Time is running out on the 2016 Vermont Muzzleloader season. My doe tag is still unfilled, something that has me walking around looking like an angry emoticon all day and feeling like an Angry Bird that wants to topple my son’s Lego creations. A doe tag should not be this hard to fill.
It’s not like I haven’t had chances. I’ve already written about the opening day fiasco (read that here), but as the week has progressed my luck has only gotten worse. Let me be clear here, I am not complaining at all. I’m crying. There, I’m glad that’s out in the open. Now we can be honest with each other.
Short morning hunts “before” work have been the order of the week. Monday was a bust – no deer. Tuesday morning worked perfectly. Dad and I performed the same strategic hunt that worked on Saturday morning only this time it was after legal light.
Two does came jogging up the hill in my direction at a distance of about eighty yards. I bleated to stop them and they came to a standstill precisely behind a big hemlock tree. Not a problem, right? Wrong. When they started moving, I made the noise again and they stopped behind another big hemlock! After that, they ran out of my life forever.
Later that morning after I’d dried my tears, I found myself following another fresh set of tracks from a deer that I believe I pushed. I followed them anyway, as they were headed in the direction I needed to travel to return to my truck. The fresh snowfall made descending the steep hillside rather treacherous, something I proved true each time I fell on my rear. Near the bottom of the steep descent, I caught movement off in the distance and shouldered my trusty gun. Through the scope I could see the vitals but could not identify the gender of the deer. After a moment of hope, the deer ran off and ended up passing within ten yards of where I’d been standing earlier in the morning.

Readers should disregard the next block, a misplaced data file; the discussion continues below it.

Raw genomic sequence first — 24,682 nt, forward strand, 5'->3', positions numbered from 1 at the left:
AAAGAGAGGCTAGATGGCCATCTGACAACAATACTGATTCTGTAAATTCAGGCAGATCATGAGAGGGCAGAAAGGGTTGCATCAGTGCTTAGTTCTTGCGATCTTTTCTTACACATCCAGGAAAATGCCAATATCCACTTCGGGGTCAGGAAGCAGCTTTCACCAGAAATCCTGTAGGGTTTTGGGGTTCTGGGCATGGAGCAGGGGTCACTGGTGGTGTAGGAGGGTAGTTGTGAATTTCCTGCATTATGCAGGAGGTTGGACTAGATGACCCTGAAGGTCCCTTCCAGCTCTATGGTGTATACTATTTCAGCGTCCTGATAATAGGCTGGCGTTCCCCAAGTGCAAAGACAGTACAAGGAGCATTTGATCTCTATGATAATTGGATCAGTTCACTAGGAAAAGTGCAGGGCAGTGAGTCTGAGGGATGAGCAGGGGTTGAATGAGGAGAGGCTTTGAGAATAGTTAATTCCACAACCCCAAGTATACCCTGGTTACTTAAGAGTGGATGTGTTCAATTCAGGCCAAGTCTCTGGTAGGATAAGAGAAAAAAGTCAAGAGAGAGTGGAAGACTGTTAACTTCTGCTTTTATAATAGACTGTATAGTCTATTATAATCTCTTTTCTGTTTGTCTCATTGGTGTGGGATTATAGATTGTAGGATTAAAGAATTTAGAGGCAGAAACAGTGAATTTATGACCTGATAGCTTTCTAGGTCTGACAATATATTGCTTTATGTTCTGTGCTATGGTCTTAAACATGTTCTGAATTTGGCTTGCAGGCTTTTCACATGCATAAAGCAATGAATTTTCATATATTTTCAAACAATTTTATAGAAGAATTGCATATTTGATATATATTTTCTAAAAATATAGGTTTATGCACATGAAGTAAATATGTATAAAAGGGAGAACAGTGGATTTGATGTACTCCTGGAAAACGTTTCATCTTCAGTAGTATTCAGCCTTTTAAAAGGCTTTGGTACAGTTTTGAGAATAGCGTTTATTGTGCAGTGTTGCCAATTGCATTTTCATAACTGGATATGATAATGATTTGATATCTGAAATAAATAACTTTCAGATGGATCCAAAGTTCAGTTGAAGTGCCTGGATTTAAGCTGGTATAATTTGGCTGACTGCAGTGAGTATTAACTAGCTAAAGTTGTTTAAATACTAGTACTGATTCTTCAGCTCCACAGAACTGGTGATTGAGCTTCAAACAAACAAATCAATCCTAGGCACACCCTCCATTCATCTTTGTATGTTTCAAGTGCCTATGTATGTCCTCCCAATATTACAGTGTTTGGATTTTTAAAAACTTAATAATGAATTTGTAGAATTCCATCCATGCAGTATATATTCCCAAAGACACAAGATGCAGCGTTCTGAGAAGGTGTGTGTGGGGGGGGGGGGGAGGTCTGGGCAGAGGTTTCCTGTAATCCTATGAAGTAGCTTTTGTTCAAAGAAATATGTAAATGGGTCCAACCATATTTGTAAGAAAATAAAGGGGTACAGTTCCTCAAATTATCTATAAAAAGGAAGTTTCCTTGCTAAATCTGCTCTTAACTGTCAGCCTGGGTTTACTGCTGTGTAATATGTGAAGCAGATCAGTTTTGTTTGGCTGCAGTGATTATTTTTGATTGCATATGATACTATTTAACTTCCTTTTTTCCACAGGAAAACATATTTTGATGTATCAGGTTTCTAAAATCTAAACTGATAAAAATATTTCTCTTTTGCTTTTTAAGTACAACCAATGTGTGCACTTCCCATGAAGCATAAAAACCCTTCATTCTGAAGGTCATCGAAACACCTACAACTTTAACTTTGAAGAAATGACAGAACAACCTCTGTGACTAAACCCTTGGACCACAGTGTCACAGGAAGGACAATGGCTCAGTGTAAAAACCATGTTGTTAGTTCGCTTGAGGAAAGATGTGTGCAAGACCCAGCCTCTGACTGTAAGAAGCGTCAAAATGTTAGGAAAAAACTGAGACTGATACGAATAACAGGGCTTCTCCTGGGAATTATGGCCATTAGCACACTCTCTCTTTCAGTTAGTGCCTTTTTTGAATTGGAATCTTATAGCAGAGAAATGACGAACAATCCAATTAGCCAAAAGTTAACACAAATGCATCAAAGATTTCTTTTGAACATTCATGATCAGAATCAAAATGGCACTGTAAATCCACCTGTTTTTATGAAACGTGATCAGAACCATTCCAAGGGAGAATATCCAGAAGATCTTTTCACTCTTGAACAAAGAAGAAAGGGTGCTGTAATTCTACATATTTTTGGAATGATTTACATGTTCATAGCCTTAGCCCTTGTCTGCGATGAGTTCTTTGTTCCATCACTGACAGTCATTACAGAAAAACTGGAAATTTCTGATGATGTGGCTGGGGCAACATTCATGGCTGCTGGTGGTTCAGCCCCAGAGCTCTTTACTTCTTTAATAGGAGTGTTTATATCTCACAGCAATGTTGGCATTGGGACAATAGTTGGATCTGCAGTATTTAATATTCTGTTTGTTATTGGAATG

I take responsibility for screwing up my opportunity on that deer, though I am not sure how I could have made it down that hill any other way. Sometimes things just don’t work out.
Then there was Wednesday morning. Once again, there was fresh snow on the ground setting the stage for a morning full of anticipation. The anticipation turned into “you have to be kidding me” when I’d come across a fresh set of hunter tracks after following three equally fresh deer tracks. It was clear that my tracking job was finished as the size twelve boot prints that had stumbled upon the deer tracks had turned to followed the deer.
Ten minutes later, a lone shot rang out in the direction the hunter and deer had traveled. Was the shot from the same hunter? With the way my season has been going it probably was.
Thursday morning proved to be very active for deer movement. The only problem was that I was not hunting Thursday morning, but the snow told the story when I slipped out for a quick afternoon hunt later in the day. Nine deer beds dotted the hillside where I’ve been spending the majority of my time. Unbelievable. There were fresh tracks everywhere, but the deer were gone by the time I made it to my stand.
At this point, I don’t know what can be done to change my luck. I threatened to not shave again until I shoot a deer in hopes that would help. It hasn’t helped me at home, I will tell you that. My wife is not a fan of my unshaven face, but a guy has got to do what a guy has got to do. I wonder how nasty I’ll look by next fall.
One good thing did happen this week. My five-year-old son was upgraded from an ass to an angel in his school Christmas concert. It’s refreshing to know pure talent doesn’t go unnoticed.
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